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India’s pen hospitals continue to revive fountain pens

The tradition of repairing pens and pen hospitals is art wrapped as family business

Mohammad Reyaz (L) and Mohammad Imtiaz (R) at the Pen Hospital in Esplande, Kolkata. Picture: Mohammad Reyaz
Mohammad Reyaz (L) and Mohammad Imtiaz (R) at the Pen Hospital in Esplande, Kolkata. Picture: Mohammad Reyaz

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Mohammad Shahbaz Reyaz is in a hurry. He politely says, ek second (one second) and puts the phone aside. For the next two minutes or so, as different voices move across my ears like moody waves, I am transported to his famous ‘hospital’ in Kolkata, which has been treating its patients with the kind of love that only connoisseurs can probably grasp. As he picks up the phone again, I ask “Customers illaj ke liye aaye hai? (Have customers come for treatment?)”. He lets out a feeble laugh; the line is too used and too old, after all, he’s the fourth generation to run the bustling Pen Hospital. 

For the current generation, pen hospitals — shops that repair pens, mostly fountain pens – might seem like a vintage shops limited to curiosity and awe but about eight decades ago, they were a necessity. “Back then everyone had a fountain pen. Their popularity during my great-grandfather’s time was huge and people thought of it as an investment, so repairing them was a common practice,” says Reyaz, who runs The Pen Hospital in Kolkata with his uncle Mohammad Imtiaz.

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But 24-year-old Reyaz didn’t really understand this passion for repairing and maintaining fountain pens his father, Mohammed Shamsuddin, who started the hospital in 1945, had. Growing up he only comprehended what he saw every day—the shop was his father’s life. “He couldn’t stay away for one day. He was born, raised and about a year ago, even took his last breath here,” Reyaz tells Lounge. The pride in his voice tells me that it's something that stays with you. Now, the famous pen hospital in Kolkata is flocked by loyal customers and travellers who see it as an artefact, preserving a piece of history that is not even part of the memories of the last two generations. 

The first pen repair shop, which is still functional, is believed to have been started in 1937 by Abdulla in Thrissur, Kerala. After Abdulla passed away in 2010, his son Nassar has taken over the shop, as reported by Matrubhumi in February 2023. There are more of them, in the nooks and corners across India. The Pen Hospital in Kolkata was started in 1970 by Ravi Jain’s father, Mahendra Singh, about eight years after his uncle started one in Qatar. Ask Jain about fountain pens and you can almost hear him smile.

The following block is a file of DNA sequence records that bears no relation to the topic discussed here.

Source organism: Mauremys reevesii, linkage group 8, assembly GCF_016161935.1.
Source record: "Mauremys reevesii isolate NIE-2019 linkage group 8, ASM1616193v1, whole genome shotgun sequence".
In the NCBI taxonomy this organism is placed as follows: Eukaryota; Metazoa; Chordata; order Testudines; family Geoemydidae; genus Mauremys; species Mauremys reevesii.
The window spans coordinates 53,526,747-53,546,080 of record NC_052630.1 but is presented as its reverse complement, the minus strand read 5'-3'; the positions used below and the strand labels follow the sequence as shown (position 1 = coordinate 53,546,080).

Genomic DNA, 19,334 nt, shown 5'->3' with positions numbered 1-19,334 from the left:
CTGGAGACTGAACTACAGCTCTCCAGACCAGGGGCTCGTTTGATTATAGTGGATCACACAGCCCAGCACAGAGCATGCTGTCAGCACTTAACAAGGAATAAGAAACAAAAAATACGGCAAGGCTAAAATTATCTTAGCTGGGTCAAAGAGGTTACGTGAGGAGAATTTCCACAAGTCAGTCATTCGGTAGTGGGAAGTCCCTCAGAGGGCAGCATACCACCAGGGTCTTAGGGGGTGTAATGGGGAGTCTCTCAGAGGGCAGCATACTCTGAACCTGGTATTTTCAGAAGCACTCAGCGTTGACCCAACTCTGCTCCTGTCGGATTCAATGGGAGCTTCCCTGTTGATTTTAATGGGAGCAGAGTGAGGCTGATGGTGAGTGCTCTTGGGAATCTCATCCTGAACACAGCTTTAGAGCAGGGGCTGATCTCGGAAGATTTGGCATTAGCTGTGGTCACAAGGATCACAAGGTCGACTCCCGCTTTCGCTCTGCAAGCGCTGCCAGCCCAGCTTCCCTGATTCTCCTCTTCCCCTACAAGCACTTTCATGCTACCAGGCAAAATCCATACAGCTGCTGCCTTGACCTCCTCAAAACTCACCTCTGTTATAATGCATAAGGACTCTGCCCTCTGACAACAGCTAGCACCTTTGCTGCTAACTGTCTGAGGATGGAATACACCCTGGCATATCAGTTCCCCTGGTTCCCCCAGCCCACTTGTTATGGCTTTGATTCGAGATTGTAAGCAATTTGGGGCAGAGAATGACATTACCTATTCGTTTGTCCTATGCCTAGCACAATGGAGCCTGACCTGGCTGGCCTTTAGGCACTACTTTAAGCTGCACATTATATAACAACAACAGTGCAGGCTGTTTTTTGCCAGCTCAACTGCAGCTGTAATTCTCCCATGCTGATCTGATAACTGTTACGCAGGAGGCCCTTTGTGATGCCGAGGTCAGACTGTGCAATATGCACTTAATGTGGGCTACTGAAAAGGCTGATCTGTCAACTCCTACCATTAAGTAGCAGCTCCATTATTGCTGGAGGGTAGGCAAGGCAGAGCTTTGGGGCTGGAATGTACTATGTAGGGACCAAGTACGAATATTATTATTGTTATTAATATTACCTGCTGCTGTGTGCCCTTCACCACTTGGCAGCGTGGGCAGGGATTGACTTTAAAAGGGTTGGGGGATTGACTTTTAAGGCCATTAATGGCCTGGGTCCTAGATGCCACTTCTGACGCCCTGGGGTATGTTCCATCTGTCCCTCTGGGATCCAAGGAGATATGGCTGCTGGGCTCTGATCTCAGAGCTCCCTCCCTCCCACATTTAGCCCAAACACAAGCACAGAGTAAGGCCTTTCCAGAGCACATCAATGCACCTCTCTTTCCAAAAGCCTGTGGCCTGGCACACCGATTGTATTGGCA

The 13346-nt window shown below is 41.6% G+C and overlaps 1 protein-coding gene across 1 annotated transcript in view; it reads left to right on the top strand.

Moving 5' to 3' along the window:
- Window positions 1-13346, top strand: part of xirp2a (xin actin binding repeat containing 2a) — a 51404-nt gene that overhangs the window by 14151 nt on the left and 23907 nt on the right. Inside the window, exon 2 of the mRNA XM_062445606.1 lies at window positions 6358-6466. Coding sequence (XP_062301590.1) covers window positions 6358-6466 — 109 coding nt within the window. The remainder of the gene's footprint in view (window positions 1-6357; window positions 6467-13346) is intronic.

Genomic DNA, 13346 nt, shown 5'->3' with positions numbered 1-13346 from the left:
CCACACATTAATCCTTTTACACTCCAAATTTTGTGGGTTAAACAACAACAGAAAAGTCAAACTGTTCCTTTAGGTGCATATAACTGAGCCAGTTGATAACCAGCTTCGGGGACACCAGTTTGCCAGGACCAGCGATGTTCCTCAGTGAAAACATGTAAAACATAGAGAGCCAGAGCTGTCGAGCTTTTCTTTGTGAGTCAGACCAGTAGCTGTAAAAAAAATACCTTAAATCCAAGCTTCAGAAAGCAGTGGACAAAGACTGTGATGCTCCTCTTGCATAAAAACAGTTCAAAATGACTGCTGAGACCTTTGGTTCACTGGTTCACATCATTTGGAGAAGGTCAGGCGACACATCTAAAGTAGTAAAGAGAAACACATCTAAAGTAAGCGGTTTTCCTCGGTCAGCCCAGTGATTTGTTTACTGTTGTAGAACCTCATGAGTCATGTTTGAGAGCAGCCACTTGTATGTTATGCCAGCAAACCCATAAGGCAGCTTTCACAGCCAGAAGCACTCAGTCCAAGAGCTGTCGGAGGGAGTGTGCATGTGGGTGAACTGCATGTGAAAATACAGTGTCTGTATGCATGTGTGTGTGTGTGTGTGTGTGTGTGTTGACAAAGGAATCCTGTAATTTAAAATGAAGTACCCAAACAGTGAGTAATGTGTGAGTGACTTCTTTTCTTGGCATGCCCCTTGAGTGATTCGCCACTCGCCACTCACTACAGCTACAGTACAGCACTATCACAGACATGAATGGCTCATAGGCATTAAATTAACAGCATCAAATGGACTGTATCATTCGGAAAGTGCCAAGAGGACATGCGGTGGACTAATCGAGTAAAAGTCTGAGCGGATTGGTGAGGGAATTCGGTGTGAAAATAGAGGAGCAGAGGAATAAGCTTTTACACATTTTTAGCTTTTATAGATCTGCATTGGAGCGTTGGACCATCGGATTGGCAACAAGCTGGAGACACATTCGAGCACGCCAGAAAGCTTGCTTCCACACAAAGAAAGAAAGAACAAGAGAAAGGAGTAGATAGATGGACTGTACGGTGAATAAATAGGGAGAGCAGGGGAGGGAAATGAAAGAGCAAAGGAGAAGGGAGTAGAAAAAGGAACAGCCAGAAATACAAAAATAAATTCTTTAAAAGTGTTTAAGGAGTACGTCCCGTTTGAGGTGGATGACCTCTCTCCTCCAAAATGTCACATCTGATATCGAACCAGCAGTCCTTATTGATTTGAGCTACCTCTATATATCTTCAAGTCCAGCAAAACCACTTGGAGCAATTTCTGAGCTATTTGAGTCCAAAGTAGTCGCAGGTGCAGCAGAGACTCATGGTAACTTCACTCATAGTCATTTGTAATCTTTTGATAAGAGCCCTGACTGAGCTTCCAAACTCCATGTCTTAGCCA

“The feeling of using fountain pens is very different. If you haven’t used it, you might not know. It’s a pen made for writing. You can do quick notes with ballpoint pens, but fountain pens are made for quieter moments. To record your life in journals or memoirs or pen down your observations about life,” Jain explains. 

The pen hospitals have changed over time, adapting to the newer generations' demands and desires. The one in Kolkata has more vintage pens than newer ones but has also expanded to repair ballpoint pens. Bhubaneshwar’s shop now also sells high-end fountain pens that costs up to Rs. 25,000.

“These pens are made of gold nibs, so they don’t break easily or rust. So, often people who come for repair have had these pens in their families for generations,” Jain says. 

Fountain pens offer something that ballpoint pens don’t—permanence. They seem to demand pause and care. But today, it has also adopted an elitist air. For instance, fountain pens are now seen through the collector’s lens—more to do with showcasing and less as something to be used daily. Reyaz talks about one of his loyal customers who has a cupboard full of fountain pens and had hired two people to care for them daily. “The value decreases if there are scratches or some fault with the pens so there are also those who go to different extents to care for their fountain pens,” Reyaz says. 

So, has it become the pen of the elite? Reyaz disagrees. “Fountain pens’ popularity is increasing. Eighteen- or nineteen-year-olds often come to our shop to either buy one or for repairs,” he says. Jain, on the other hand, feels their use is decreasing as more people are shifting to pens that feel more convenient. 

But both agree that the difference between the fountain pens of the previous generations and today is massive. From the material used to their design, there are not comparable. Knowing the answer, I ask which pens are sturdier. “Of course, the older ones,” Reyaz says instantly. 

As I talk to them, a realization seems inescapable—pen hospitals are doing more than repair, they are preserving an art form wrapped as a family business. Both owners gush about pens with such a delicate fond that feels as reflexive to them as it is fascinating to me. 

“People come from all over, tired and searching for someone to repair their fountain pens. When they come to us and say, ‘Dada, agar yahan nahi hua toh kahi nahi hoga (If it doesn’t happen here, it won’t happen anywhere)', you feel responsible and try your best. It’s sad when some are beyond repair,” Reyaz says and pauses for a second. Looks like he understands it now: the love his father had for the pen hospital. 

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